[Aet has studied Journalism and Communication at the University of Tartu and. Her competences and tasks at SprayPrinter include managing the brand strategy, media relations, compiling written texts and producing promotional videos, event planning and organizing.]
I am back in Estonia.
And I have been frequently asked – “So, how was America?” And so far I haven’t been able to give a short, concise answer to that. It was so much. So much. And instead of an answer I will tell some story that associates with some personal culture shock and then I have to describe the whole background of it all and so on. That’s a given with long trips, especially trips that are not your usual tourist fare. The beginning of this trip also marked the beginning of me taking antidepressants which added an interesting dimension to the whole experience.
So, why did I went to the US in the first place?
We have an office there now. In fact, the SprayPrinter HQ is located there. And as I deal with the communications side of SprayPrinter it’s important for me to understand what exactly goes on there. To be perfectly honest, I felt a little isolated before this trip. Part of our team has been there since March. And now, being back, I’d like to borrow the words of my colleague Uku and say that I have an existential hangover.
One of my first missions in the US was at the PayPal HQ.
One important confession. We have the technology. And we have a market. But neither of those things are absolute. That’s a pretty big concession, especially if you haven’t build up a company yourself. And a company that is unlike anything else out there.
Here is a timelapse of the piece at PayPal HQ.
Nothing happens by itself. We have to figure out ourselves what our market is and who could benefit the most from this technology – a picture on a wall. Even this understanding – that our product is a picture on a wall – didn’t come easily. We’ve had a period of time when we wanted to reach “the bedroom of every housewife”. Many people presume that we are directly connected with street art. Because, you know, we use spray paint. The connection between the two is quickly made. But street artists don’t need our tool. They already have the necessary skills. So who might then need our technology? People who can’t draw? A new tool for artists? Advertising market? Entertaining people at events? Maker movement? Real-estate development? Architects? The options are seemingly endless. And the more there are options the more difficult it is to set your focus. Messages. You can’t address everyone at the same time. The result would be some kind of diarrhea of messaging.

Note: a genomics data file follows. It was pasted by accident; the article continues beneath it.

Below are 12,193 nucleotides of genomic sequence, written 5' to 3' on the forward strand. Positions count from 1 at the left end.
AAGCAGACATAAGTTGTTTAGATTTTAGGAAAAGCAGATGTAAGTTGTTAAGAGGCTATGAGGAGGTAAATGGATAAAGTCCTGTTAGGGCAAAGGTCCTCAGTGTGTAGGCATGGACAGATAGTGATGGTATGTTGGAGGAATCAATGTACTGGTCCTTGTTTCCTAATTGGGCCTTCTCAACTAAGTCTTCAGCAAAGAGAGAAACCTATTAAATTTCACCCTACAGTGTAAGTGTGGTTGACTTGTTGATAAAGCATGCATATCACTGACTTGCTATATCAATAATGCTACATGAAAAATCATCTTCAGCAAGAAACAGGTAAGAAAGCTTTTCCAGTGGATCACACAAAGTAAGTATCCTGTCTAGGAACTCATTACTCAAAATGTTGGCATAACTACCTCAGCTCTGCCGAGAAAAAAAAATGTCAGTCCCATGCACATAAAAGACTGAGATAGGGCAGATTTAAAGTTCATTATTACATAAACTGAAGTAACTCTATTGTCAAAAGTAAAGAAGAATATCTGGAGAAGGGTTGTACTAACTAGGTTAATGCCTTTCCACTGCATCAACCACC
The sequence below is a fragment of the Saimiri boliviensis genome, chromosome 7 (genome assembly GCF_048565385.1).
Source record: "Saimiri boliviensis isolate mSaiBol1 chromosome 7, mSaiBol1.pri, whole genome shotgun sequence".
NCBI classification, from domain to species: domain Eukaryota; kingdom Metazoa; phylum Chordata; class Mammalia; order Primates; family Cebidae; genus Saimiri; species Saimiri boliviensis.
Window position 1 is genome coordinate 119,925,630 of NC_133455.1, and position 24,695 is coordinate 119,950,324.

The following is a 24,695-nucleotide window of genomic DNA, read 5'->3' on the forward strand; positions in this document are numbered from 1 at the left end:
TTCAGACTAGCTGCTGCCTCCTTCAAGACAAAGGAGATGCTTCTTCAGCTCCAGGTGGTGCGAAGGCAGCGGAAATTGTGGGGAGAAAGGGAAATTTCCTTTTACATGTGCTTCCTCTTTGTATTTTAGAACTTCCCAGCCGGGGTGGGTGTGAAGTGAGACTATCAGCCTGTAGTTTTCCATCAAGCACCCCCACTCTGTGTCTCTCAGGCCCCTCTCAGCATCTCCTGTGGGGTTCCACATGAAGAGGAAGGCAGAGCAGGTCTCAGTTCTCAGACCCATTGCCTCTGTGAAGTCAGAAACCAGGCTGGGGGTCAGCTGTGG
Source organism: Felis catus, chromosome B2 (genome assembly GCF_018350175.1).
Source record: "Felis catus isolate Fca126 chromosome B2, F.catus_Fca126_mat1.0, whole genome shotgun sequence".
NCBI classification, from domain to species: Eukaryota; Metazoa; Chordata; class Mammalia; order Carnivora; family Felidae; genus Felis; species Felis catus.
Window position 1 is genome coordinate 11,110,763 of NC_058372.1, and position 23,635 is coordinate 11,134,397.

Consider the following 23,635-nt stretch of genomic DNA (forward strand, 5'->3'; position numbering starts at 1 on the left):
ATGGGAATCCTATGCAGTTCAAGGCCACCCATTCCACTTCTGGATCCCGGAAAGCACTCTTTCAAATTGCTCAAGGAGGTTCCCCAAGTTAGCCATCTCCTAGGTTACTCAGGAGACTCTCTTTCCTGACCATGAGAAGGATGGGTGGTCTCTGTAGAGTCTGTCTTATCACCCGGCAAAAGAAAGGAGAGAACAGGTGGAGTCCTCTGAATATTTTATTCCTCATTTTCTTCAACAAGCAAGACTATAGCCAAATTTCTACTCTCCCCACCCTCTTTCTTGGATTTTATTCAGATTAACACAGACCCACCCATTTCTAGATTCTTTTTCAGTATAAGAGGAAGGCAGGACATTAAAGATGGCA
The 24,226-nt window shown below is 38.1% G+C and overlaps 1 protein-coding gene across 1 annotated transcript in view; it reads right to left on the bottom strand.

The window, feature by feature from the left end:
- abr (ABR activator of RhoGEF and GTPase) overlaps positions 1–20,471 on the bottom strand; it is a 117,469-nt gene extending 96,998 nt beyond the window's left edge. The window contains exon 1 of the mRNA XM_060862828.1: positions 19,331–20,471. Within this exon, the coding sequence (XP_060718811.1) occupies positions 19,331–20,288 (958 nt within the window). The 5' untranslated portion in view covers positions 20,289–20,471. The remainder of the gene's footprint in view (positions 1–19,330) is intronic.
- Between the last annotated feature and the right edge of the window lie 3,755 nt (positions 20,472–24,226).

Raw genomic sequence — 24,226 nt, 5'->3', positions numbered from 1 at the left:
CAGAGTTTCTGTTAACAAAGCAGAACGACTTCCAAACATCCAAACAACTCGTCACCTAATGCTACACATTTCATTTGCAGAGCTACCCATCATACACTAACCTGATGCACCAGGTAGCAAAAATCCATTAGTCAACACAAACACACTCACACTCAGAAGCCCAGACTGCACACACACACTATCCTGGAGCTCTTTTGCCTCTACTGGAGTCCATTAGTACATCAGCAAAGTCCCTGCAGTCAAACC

And nobody will decide for you what your market is. People have opinions, of course. But you have to decide for yourself. You have to talk to people and understand what they like about the technology and where they would use it. And how we, perhaps, could make a business model out of that.
And you have to develop prototypes, according to your ideas and the feedback you get. And then you have to test the technology. And keep yourself alive as well. All of that simultaneously, right. So we’re constantly walking on a tightrope 30 meters above the air. And the only safety net you have, is courage itself. The courage to regard risk as a natural part of the process.
When Albert the mural robot broke down and we needed to find a way to finish the piece…
…and we did.
Because something unexpected could happen at any time. We had a print that came out really good. Everything went smoothly, people were already discussing while the robot was being set up whether this was some kind of performance art and what it could all mean. And the second the print was done the prototype started to hiss. Had it happened ten minutes before, the picture wouldn’t have been finished. And this was an event with several thousand attendees.
One of the most amazing experiences in the US for me.